No one interested in music or other cultures should skip a visit to the Musical Instrument Museum, or “MIM” as we like to call it. Opened in 2010, it holds the title of “the world’s only global musical instrument museum,” and while you really need to see it to get the full scope of what that entails, we’ll do our best to paint a picture.

The two-story museum contains an exhibit for every country in the world. Included with each display are every instrument from that country — the museum contains 16,000 instruments and counting — along with audio and video clips of them in action, plus clothing and other artifacts important to the culture. You will see instruments ranging from simple one-string African kora to the massive multi-piece Indonesian gamelan.

Fun fact: The museum continues to build its collection of instruments, and every new acquisition starts its life at the MIM with a trip to the refrigerator to acclimate it — and to kill any bugs that might be hiding inside.

In addition to country-based exhibits, you can visit areas devoted to music instrument history, such as the evolution of the piano, the rise of the electric guitar or the development of audio recording, along with rooms devoted to rotating exhibits about specific musicians or musical styles.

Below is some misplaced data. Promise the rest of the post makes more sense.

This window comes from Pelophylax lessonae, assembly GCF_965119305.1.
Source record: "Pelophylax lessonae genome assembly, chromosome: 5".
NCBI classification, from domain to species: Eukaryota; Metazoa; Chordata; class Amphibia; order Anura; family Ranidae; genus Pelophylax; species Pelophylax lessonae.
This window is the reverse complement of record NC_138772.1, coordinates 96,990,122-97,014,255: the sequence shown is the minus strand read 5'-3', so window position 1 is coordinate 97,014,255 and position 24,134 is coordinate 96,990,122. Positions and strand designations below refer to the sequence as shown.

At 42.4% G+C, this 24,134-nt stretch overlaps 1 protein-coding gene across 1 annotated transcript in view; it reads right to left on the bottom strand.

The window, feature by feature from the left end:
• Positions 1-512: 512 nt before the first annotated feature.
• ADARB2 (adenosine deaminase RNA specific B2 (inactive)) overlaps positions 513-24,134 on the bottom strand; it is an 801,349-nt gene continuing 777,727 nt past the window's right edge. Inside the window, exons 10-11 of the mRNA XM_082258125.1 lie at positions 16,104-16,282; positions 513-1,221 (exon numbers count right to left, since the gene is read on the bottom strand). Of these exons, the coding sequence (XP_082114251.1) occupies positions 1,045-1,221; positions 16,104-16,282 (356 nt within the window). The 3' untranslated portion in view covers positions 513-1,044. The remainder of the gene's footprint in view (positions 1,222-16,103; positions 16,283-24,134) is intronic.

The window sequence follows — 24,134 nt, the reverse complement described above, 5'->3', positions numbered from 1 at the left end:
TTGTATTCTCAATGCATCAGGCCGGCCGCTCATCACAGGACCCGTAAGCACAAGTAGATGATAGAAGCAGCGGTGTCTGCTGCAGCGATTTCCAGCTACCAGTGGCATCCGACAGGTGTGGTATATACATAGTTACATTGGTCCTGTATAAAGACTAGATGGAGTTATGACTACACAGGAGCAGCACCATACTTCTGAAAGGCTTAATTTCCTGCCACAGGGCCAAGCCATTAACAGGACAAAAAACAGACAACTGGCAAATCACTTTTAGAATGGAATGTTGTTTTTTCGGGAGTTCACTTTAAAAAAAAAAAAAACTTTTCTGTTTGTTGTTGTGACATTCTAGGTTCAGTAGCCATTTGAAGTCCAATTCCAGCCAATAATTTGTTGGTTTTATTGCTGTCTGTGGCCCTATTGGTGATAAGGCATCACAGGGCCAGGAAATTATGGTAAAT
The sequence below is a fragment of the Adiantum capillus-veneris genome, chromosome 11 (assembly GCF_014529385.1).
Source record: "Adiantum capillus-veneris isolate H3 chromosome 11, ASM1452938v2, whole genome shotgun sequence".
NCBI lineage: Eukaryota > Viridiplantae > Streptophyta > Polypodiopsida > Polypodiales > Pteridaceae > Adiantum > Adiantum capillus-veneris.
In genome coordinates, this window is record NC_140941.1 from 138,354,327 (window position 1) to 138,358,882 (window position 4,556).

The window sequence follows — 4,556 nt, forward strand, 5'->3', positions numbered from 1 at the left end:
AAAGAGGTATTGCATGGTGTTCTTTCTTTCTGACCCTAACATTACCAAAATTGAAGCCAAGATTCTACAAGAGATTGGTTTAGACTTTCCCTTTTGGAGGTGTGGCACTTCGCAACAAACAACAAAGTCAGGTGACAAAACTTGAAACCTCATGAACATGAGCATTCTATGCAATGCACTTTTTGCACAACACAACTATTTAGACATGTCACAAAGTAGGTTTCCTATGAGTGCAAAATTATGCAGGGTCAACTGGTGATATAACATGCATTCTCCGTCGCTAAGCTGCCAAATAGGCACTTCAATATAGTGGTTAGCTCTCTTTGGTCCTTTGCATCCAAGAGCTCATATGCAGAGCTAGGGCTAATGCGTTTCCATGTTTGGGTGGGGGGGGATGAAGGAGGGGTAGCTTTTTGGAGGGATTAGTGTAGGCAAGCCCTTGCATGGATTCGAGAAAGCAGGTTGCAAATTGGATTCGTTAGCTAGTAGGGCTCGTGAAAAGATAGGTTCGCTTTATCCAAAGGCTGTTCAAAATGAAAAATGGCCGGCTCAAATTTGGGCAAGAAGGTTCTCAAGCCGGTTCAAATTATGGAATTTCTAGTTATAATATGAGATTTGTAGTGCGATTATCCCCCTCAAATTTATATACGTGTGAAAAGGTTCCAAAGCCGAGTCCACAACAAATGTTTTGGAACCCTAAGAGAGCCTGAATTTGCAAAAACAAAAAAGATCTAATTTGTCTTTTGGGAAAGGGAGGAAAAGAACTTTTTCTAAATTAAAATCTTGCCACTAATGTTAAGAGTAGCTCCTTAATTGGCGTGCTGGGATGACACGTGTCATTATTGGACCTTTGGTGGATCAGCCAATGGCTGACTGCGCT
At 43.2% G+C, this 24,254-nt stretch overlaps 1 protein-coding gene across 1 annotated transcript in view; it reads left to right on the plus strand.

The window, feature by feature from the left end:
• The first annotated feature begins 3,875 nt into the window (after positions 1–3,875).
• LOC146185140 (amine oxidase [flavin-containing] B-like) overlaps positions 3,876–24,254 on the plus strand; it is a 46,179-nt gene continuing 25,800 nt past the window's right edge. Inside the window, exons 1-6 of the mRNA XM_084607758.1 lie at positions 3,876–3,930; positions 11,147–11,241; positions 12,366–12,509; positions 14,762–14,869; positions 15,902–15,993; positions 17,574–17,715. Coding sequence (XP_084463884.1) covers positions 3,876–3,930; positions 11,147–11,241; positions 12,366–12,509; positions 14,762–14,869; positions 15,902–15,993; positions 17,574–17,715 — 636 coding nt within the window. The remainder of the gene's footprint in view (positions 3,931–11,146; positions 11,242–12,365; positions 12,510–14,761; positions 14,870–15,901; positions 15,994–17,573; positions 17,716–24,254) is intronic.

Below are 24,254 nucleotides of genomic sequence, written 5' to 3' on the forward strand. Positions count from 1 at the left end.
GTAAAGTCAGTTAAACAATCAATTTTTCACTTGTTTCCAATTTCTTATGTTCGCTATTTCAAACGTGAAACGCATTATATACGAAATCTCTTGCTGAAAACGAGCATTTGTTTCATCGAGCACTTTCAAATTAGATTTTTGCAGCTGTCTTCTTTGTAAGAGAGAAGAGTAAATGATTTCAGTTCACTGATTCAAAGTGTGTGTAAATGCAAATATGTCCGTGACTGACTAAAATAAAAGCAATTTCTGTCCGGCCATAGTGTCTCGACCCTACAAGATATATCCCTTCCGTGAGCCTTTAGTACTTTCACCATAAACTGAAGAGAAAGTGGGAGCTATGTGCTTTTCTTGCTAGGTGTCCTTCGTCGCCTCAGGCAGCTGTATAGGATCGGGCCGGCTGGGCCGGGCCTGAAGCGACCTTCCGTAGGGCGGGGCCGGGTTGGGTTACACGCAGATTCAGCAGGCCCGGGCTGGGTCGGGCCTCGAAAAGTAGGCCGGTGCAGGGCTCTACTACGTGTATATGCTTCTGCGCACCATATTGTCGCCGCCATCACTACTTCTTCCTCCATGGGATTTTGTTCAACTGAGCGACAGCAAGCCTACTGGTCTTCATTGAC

For the young and young at heart, a room exists with instrument replicas including various drums and stringed-instrument, and a working electronic Theremin, which you can play. You can even hit the large gong — although to save the staff’s sanity they only allow one hit per visitor.

Plan for at least three hours to tour the exhibits, and longer if you really get caught up. If you get hungry during your visit, Café Allegro serves excellent meals and occasionally dishes from other cultures. Speaking of, pay attention to the event calendar because every so often the MIM will host a day dedicated to the music and food of a specific country or region.

For those who live in the area, the MIM boasts a 300-seat theater that sees almost-daily concerts from top-notch musicians. Plus it offers regular play and learning groups for kids.

Location: 4725 E. Mayo Boulevard, Phoenix, AZ 85050

Hours: Daily 9 a.m. to 5 p.m.

Cost: $20 adult, $15 teens, $10 children 4-12, Free for ages 3 and under.


– Justin Ferris, Phoenix.org